Chef John said...

Never tried, but could. Thanks!

charlesnakhleh said...

Another winner!
http://i44.tinypic.com/mvnsi8.jpg

Anonymous said...

any idea what I can use instead of squash? Don't really have good access to them but I love the idea of mascarpone and parmesan :D

Mothersbbq said...

I made this with a sugar glaze and it was like french toast. The kids loved it.

jackbox said...

I'm a big fan of Japanese sweet potatoes and have made gnocchi with butternut squash, conventional sweet potato, pumpkin, and Japanese sweet potato.. you know what? They all work amazingly well!

I love the versatility of Chef John's recopies. One of the biggest myths in modern society is that cooking difficult. But it is so easy and fun... esp. if you have access to a good markets.

Anonymous said...

I've only had gnocchi once and it was from a package in the store's freezer section. (Wasn't impressed.) Having that as my first impression, didn't leave me wanting to try any more anytime soon. Haha. However, when I watched this video... wow! Chef John makes it look amazing and easy! I had to cook them. Sadly, they didn't turn out as well as I'd hoped they would. They weren't awful. The flavor was actually wonderfully delicious! But the texture.. ungh. So mushy. They look so light and fluffy in the video. I must have done something wrong somewhere. (I suppose I am not a very skilled cook/chef. Still learning. Haha.) Maybe I made them too large. I'm not sure. =(

aperson said...

Do these taste a lot like squash? I love gnocchi and mascarpone but hate squash and need a good way to use some up. Thanks!

Cynthia Hunn said...

Dear chef John,
I'm a 14 year old passionate swiss cook and a huge fan of your's, and guess what?
It's half past one in the morning and i just couldn't sleep, so, as always, I started watching your videos. I was carving for something nice, and since I remembered that my mother had just boughten a nice peace of pumpkin and that we still had some leftover mascarpone (you pronounce the "e" with an "eh" sound, by the way:), I went down to the kitchen and dicided to make gnocchi and surprise my parents tomorrow! Thank you so much! You're such a huge inspiration! :)

Chef John said...

Thank you! You are a great daughter! :)

Erica said...

Chef John,

I am trying to do the low carb thing and this recipe is great except for the flour. Do you think something like an Atkins all purpose baking mix or coconut flour would work? This is a link to the Atkins: http://www.amazon.com/Atkins-All-Purpose-Bake-2-Pound/dp/B002JIO0RU/ref=sr_1_4?ie=UTF8&qid=1351468516&sr=8-4&keywords=atkins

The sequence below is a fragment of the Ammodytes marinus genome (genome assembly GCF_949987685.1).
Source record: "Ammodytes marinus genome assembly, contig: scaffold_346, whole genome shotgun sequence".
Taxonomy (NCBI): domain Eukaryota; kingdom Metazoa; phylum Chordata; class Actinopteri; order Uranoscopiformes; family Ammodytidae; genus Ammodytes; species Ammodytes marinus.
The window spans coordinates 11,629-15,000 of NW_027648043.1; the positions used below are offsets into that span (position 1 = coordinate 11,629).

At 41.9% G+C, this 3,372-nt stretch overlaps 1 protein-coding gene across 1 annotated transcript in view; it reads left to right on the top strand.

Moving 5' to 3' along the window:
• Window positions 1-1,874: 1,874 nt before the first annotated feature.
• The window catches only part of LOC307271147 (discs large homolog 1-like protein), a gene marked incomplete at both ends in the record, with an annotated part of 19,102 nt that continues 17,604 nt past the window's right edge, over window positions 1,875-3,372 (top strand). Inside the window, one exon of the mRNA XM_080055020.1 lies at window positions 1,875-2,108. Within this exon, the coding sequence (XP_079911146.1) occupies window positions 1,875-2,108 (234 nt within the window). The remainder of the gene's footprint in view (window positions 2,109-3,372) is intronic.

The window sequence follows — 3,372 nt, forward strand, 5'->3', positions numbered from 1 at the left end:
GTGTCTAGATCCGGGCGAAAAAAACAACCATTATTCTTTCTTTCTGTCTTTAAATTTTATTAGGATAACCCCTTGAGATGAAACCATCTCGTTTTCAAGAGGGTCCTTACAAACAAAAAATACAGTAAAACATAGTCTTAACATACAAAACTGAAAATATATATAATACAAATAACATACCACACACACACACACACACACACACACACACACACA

Thanks! Erica

Chef John said...

sorry, no idea!

Holly J said...

Hi Chef John. I have made a number of your recipes and they have always come out excellent.

However, this one I really seemed to flub.

When I put the batter into the water it all separated and the water got all white and murky.

Any idea why?

Holly

Chef John said...

Sorry, I have no idea! I know the recipe works (as you saw in video) and I've also received many pictures of this dish from viewers. Did you measure everything right? Use same ing?

toonczyk said...

I have just made these, except I used ricotta cheese instead of mascarpone. For a moment there I got stressed out a little, because my dough was much softer than yours and shaping gnocchi was a bit difficult, but then I remembered gnocchi hate anxiety, so I relaxed.

They've ended up looking exactly as intended and the taste... just perfect! Amazing recipe, thank you.

lisa0116 said...

Chef John,
I made the mix up on Wednesday and kept in the fridge to cook up on Thursday/turkey day. They are wonderful!
I must confess though. I made a double batch..I share the food so needed a lot. I did the boil and then fry for over half of the two batches and then thought about trying them just frying them instead of boiling first. Well, the just fried ones turned out great. Could tell no difference in texture or taste. Just wanted to let you know that a huge part of the process can be cut out.
My grandma was a gourmet chef in NY and NJ back in her day...we ain't scared to try stuff down here. LOL! Grandma taught chef's how to cook. My mom cooks just like her. My mom loved these by the way..she wants more! LOL!

Lisa in Georgia

Bessevelt said...

I started working on the recipe, but I do not have any sage around. Any recommendations for other spices that would go well with the rest of the ingredients? i was thinking about going with ginger and cinnamon to go all holiday spice on it, but wondered if that would clash with the cheese flavors. Im not that experienced of a cook, but love adding spices when I can. Chef John, thank you so much for your videos. They are informative and entertaining.

T Gent said...

In Tuscany, we call a similar preparation gnudi', i.e. 'nakeds' (as in naked, but plural).
It's basically the classic ravioli filling of ricotta and spinach fried without its clothing of pasta, and served with butter and sage or maybe a ragù. I have heard of gnudi with wild boar ragù and feel like my whole life has been leading up to the moment when I will finally taste this dish.